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COVID-19 – the NSW Government rapidly passes COVID-19 legislation impacting on leasing

Overview


  • The NSW Government has, in very prompt time appropriate for an emergency situation, drafted and passed through both houses of State Parliament the COVID-19 Legislation Amendment (Emergency Measures) Bill 2020 (NSW) (Bill).


  • The Bill inserted amendments into various Acts, including the Retail Leases Act 1994 (NSW).


  • The details of how this will impact on landlords and tenants are not yet clear (though the broad parameters have been set).


Timing


  • The Bill passed both houses of State Parliament on 24 March 2020.


  • The Bill received assent on 25 March 2020, with the effect that the various items of State legislation were formally amended as at 25 March 2020.


Retail Leases Act 1994 (NSW) (‘Act’)


  • A new Part 11 ‘Response to COVID-19 pandemic’ has been inserted into the Act.


  • The new provisions in the Act do not set out details. Rather, the new section 87 gives the relevant Minister a broad regulation-making power.


  • In the context of responding to the public health emergency caused by the COVID-19 pandemic, in certain circumstances the Minister may make regulations in respect of:


  1. prohibiting the recovery of possession of premises by a lessor or owner of premises or land from a lessee or tenant of the premises or land under the relevant Act in particular circumstances;

  2. prohibiting the termination of a lease or tenancy by a lessor or owner of premises or land under the relevant Act in particular circumstances;

  3. regulating or preventing the exercise or enforcement of another right of a lessor or owner of premises or land under the relevant Act or an agreement relating to the premises or land in particular circumstances; and

  4. exempting a lessee or tenant, or a class of lessees or tenants, from the operation of a provision of the relevant Act or any agreement relating to the leasing or licensing of premises or land.

(Section 87(1) of the Act).

  • The key principle is that any such regulations made would be in the Minister’s opinion “reasonable to protect the health, safety and welfare of lessees or tenants under the Act”: section 87(2)(b).


Non-retail commercial leases?


  • At this stage, regarding commercial leasing, it appears the scope of regulations pursuant to section 87 is limited to tenants that fall under the jurisdiction of the Retail Leases Act 1994 (NSW).


  • Section 87 does give power to make regulations to exempt tenants from provisions of "the relevant Act", which is defined broadly as meaning "any other Act relating to the leasing of premises or land for commercial purposes".


  • In our view, this is likely to be a reference to the provisions of, for example, the Conveyancing Act 1919 (NSW), which contains general provisions regarding lease termination. In the context of section 87, this would it appears be to the extent that such provisions relate to retail tenants.


  • However, we expect that with the intense and unprecedented pressures on businesses of all kinds (retail and non-retail), there may be further legislation to come that also expressly covers non-retail commercial leases in NSW.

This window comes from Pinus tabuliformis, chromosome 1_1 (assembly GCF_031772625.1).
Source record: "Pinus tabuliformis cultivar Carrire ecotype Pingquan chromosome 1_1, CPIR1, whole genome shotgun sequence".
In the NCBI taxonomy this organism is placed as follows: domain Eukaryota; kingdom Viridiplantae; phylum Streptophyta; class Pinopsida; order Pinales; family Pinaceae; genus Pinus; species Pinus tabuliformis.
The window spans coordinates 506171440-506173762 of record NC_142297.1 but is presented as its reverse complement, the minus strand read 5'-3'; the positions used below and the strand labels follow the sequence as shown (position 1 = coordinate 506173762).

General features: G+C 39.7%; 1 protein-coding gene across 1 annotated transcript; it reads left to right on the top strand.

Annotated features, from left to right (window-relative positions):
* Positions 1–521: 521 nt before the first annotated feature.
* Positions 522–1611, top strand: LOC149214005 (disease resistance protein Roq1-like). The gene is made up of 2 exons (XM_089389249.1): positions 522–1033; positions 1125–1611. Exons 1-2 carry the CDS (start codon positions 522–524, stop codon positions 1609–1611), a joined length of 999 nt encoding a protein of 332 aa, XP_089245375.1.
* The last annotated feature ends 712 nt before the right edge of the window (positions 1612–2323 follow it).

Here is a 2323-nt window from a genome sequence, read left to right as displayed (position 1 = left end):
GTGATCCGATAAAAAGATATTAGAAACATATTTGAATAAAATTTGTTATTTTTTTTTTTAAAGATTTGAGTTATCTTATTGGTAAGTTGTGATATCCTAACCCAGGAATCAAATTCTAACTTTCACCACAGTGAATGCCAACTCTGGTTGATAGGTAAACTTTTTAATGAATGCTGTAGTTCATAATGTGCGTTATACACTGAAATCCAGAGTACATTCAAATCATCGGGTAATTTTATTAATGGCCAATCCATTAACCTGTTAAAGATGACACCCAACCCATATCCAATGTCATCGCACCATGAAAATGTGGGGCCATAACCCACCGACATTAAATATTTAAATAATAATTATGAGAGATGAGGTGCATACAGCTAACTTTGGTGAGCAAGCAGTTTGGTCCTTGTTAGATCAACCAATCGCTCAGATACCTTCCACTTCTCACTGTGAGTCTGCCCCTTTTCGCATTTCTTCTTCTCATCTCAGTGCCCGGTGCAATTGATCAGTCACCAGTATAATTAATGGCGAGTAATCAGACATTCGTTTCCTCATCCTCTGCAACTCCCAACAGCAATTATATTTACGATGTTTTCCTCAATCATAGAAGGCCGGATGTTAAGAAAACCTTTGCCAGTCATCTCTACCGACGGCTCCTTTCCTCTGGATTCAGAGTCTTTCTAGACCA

For landlords


  • We are aware that some proactive landlords are already communicating with tenants (retail and commercial), in respect of cooperating and working together to get through the economic downturn arising from the pandemic. This may include rent relief of some description. The need to communicate and work together has been emphasised by the Commonwealth Government.


  • It is important for landlords that any agreed rent relief is clearly documented, to avoid ambiguity and possible misinterpretation. The scope and time frame should be clearly set out, in writing. Further, the landlord’s other rights under the lease should be expressly reserved.


  • Landlords should carefully monitor these fast-moving developments, to ensure compliance with any applicable laws. Further, the issues involved are complex, and if landlords are compelled to grant relief to tenants then in parallel there may be some concessions granted to landlords in lieu of receiving rent (from the Commonwealth, State and local governments, in any combination).


  • Legal advice should be sought before a landlord takes enforcement action of any kind against a tenant during the period of the COVID-19 pandemic.


For tenants


  • It would be prudent for tenants to first communicate with their landlord/landlord’s managing agent. In the first instance, if payment of rent becomes unfeasible due to a collapse in revenue for example, a commercial agreement with the landlord should be sought regarding some form of rent relief. As noted, this should be documented clearly, so both parties understand the intended scope and timing.


  • Tenants should carefully monitor the media regarding further updates as to protections that may apply to certain tenants.


  • In the event that a landlord takes enforcement action under a lease against a tenant during the period of the COVID-19 pandemic, a tenant should seek legal advice as to its possible rights.

John Douglas

Principal

Douglas Legal

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